Preventing damage and dollars lost from phishing requires a plan.
Rob Peterson shares 4 activities to help structure your enterprise phishing program.
With an unprecedented disruption to normal life and a rapid uptick in remote workers, we’re seeing a noticeable increase in phishing threats and attempts as bad actors play off COVID-19 fears. Over 91% of cyberattacks start with a phishing email and phishing accounts for more than 80% of reported security incidents.
Thankfully, preventing damage and dollars lost from phishing isn’t complicated, but it does require a plan. At a basic level, I recommend structuring an enterprise phishing program around 4 main activities: educate users, test users, implement controls, and create reporting mechanisms.
Within any organization, there exists a broad range of individuals representing varying levels of technological savvy – you can’t assume everyone is aware of what phishing looks like. As a first step, it’s helpful to educate employees of the risk phishing presents and share common tactics used by bad actors. Once a basic level of awareness exists, you can further inform the workforce of plans to prevent phishing and how they can help.
Critics cite employee distrust as a potential con of this practice, but, when done properly, employees are informed of the plan and purpose of the simulated attempt. The goal isn’t to trick anyone, but rather to strengthen their natural intuition and build the habit of alerting attempts.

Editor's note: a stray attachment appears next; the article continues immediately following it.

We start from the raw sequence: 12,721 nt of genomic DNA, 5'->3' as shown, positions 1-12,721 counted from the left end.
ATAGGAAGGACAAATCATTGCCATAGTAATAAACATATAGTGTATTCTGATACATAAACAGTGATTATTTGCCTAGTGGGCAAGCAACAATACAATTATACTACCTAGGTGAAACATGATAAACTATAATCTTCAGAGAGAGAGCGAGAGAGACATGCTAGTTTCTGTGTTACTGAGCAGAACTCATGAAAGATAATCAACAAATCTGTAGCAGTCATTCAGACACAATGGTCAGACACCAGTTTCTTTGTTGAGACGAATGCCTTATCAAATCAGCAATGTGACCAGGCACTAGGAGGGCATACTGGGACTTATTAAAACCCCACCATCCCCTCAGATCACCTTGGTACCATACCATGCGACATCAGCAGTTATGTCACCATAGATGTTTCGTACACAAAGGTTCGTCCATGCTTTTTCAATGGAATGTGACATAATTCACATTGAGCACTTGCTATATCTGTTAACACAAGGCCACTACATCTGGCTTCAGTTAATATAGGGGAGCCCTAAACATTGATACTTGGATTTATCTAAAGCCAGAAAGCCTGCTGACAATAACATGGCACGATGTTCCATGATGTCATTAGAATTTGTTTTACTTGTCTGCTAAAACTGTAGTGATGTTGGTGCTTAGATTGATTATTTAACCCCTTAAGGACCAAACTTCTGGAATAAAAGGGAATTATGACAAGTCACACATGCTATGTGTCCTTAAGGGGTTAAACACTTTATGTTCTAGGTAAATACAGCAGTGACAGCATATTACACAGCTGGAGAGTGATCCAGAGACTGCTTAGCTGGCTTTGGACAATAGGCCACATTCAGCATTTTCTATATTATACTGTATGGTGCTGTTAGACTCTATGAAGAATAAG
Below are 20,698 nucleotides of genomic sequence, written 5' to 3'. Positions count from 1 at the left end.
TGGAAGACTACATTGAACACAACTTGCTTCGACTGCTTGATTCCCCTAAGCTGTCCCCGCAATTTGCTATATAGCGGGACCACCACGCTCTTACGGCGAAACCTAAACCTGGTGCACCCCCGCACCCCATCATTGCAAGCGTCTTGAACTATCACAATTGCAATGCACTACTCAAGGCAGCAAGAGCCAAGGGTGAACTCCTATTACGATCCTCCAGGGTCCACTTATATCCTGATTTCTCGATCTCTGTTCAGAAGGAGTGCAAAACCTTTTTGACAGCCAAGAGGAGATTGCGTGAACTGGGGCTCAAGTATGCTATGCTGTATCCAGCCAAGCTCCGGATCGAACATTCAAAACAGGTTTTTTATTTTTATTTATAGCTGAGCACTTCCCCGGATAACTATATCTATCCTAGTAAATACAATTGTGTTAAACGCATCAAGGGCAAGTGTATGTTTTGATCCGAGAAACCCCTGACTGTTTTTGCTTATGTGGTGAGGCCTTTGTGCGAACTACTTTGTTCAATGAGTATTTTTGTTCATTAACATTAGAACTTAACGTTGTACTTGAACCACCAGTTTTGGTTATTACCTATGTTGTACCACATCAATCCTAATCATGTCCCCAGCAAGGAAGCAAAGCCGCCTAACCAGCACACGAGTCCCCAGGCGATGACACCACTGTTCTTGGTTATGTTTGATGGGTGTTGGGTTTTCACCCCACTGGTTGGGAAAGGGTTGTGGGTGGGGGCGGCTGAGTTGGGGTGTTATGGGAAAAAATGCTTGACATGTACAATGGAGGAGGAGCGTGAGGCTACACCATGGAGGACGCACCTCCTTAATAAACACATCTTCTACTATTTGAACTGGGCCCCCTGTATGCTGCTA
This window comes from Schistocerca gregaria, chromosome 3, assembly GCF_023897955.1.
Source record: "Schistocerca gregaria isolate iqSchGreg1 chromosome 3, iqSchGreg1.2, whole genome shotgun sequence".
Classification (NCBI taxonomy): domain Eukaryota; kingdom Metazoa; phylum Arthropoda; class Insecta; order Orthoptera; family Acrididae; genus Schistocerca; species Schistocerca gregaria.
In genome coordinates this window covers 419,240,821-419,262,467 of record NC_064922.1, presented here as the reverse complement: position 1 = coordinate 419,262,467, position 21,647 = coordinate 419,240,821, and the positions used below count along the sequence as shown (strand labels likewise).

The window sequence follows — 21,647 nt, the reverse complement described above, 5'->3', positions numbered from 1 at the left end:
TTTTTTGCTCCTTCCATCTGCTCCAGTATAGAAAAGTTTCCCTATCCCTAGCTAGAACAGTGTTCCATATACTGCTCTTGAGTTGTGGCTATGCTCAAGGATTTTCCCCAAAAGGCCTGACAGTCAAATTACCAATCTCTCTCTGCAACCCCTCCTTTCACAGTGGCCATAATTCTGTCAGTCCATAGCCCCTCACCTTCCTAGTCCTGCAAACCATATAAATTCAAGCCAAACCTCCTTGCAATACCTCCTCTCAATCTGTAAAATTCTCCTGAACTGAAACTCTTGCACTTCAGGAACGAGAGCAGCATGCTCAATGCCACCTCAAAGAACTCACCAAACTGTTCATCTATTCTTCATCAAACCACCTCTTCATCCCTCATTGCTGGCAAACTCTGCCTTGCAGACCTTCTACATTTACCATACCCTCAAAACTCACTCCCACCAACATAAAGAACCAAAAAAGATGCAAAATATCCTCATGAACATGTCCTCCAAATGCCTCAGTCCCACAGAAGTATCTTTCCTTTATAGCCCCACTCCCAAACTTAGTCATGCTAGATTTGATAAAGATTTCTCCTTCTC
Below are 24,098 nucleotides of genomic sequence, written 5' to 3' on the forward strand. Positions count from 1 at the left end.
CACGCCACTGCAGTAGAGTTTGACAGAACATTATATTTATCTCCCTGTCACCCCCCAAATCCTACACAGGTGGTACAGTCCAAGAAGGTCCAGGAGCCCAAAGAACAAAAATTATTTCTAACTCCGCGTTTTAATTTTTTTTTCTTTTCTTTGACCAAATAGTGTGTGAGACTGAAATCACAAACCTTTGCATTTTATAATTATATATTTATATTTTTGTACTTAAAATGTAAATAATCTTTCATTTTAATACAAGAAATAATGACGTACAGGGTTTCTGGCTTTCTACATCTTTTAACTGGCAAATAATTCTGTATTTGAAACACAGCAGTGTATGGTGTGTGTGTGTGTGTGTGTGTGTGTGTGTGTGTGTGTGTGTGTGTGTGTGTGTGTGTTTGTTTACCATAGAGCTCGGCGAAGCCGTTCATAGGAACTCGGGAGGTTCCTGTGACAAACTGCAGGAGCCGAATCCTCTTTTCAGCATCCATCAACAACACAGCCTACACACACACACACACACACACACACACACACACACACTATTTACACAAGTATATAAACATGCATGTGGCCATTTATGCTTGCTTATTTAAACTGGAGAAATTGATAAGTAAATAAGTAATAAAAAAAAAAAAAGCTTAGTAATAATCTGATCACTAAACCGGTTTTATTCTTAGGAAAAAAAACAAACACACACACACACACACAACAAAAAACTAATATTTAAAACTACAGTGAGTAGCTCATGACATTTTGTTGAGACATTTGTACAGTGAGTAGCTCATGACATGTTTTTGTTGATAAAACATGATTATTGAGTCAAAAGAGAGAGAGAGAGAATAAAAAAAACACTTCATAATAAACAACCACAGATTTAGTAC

Many preventative and detective technological controls exist to help reduce the number of attempts that even make it in front of an employee. Here are a few worth considering:
Anti-phishing software – These programs attempt to identify phishing content contained in emails/websites and block the content by providing a warning to the user. Microsoft O365 offers Advanced Threat Protection (ATP) as an add-on service or Proofpoint is a great out of the box option.
Email server hardening & configuration – Properly configuring your email anti-spam policies can help prevent phishing messages from getting through. Review mailbox forwarding rules to prevent attackers from extracting data and ensure email attachments with executable files are quarantined and non-executable files are scanned for macros and scripts.
Multi-factor authentication (MFA) – Enabling MFA for all of your users is a smart way to prevent compromised accounts. A phased roll-out, starting with the most sensitive users like executives and admins, is helpful to familiarize the organization before you require MFA for everyone.
Create Reporting Mechanisms
Giving employees the ability to report phishing attempts empowers them to proactively participate in enterprise security programs. There are easy-to-install reporting buttons that interact natively with common email platforms like Outlook and Gmail.
Phishing is the most common form of cybercrime, but enterprises can bolster their defenses by implementing a plan that educates users and tests their awareness of fake phishing attempts, creating technological controls, and automating a mechanism to share phishing attempts.